Anyone got the 411 on any tube launched 500 mph screaming rockets?
I am referring to a rocket that is kept in and fired from a reusable tube container. Something that could be buried in the ground to mimic the launch of ICBM missilies from silos. Any size rocket short of being too big to haul in a pickup. Prefer man portable.
DISCLAIMER: This post is to solicit replies for hobby products only to be used as a model to demonstrate the launch of US ICBMs from underground silos.
The idea is to use a field somewhere in no man's land, USA, and bury several of these beauties in the ground with a remote operated covering exactly like the missile silos in America except in miniature.
Then I would video tape the launch of one after the other of the mini ICBMs as they took off from their underground silos.
Much easier to ready the entire rocket in a tube, then bury the tube face up than to have to dig a bigger hole and place a conventional free standing launcher in the hole. Much smaller hole, too, easily dug with a post hole digger.
As for the feds, they only spook those who spook. If you're not breaking the law, then you're not breaking the law. They got better things to do than spend much if any time with a legally licensed law abiding model rocket enthusiest.
firstname.lastname@example.org (NiceGuyTJ) wrote in news: email@example.com:
Ok, well that makes a little more sense than the question you posted before :) Thank you for restating it.
If the whole idea is for film, if you want the launch to look like an actual ICBM launch you need to copy how the missile is ejected from the silo, or in your case launch tube. There were three series of minuteman missiles deployed in the US, all with three stages of solid propellant. The first full-silo Minuteman I launch from Cape Canaveral occurred in 1961. The missile blew up in the silo, creating one of the most memorable and spectacular failures in the history of the Cape. Referenced from:
From my comprehension of the text that I have read, this failure was because the rocket was launched with the main engine producing full thrust, close to 300,000 lbs of thrust. Latter first stage engines were developed with a baffle system that could be closed to increase chamber pressure and thus let the rocket "float" out of the silo and than increase it's thrust there after.
Here is a good picture of a minuteman being launched and achieving full thrust.
As far as copying this launch strategy with a model, I think could be achieved by using multi-staging with first low impulse short burn engines, and then high impulse engines. Your silo could be made simply by burying a length of PVC that is close to the width of the rockets fins. The tube will provide initial launch stability as long as the tube is long enough. You will probably need at least 6 feet of tubing to provide enough stability. If you really plan a burying it, get digging. This is deeper than any post-hole digger can dig that I have seen.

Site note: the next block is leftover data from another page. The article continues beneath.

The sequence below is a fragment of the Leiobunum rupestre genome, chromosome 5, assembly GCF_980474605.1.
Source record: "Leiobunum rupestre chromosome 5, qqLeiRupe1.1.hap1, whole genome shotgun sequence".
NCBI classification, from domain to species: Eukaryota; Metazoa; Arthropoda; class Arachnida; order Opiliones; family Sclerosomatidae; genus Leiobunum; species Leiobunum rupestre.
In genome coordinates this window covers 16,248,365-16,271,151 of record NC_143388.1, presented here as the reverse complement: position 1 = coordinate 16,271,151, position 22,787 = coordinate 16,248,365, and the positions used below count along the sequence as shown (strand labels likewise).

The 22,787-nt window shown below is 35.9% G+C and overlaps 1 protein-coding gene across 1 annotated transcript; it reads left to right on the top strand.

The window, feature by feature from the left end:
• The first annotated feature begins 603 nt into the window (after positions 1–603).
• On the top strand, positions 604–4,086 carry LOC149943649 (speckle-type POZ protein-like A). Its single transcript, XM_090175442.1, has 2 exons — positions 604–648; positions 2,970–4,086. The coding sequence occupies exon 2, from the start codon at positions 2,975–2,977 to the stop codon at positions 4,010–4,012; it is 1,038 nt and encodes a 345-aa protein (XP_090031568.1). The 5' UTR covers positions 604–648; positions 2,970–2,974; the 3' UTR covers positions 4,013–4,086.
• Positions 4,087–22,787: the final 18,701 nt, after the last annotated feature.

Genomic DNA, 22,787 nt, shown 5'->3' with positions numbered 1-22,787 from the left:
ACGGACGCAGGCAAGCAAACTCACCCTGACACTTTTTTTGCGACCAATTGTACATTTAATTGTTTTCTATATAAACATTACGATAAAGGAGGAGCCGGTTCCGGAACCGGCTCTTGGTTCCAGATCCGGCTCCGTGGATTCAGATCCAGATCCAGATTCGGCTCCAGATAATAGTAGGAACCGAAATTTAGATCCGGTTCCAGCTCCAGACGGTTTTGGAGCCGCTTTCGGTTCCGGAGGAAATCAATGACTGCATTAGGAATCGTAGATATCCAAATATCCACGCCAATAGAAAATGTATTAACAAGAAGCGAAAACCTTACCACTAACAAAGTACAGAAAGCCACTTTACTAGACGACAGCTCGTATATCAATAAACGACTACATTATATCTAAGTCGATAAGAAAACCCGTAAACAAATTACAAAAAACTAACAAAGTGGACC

You will notice that minuteman missiles DO NOT HAVE ANY FINS! If this is the rocket that you are trying to emulate, you will have some serious stability issues. The real life minuteman missile used gimbaled exhaust nozzles to provide stability.
My first suggestion for you is not actually bury your launch tube. This seems impractical, and highly unnecessary. If you in fact are trying to emulate for film, some simple trick photography can make it appear as if it came from underground.
Sorry for my first reply, your post in some way didn't seem serious.
If the whole idea is for film, if you want the launch to look like an actual ICBM launch you need to copy how the missile is ejected from the silo, or in your case launch tube.
Nonsense. You need to have the launch look like some significant number of people expect an ICMB launch THINK such a launch MIGHT look, taking into account prior (film) art more than actual ICBM launches. Sheesh. Next you'll want explosions to look realistic on film as well!
Without a (very) high speed camera, I think you'd have a very difficult time getting any model rocket launch (buried or not) to look like the launch of much larger ICBM-style missile.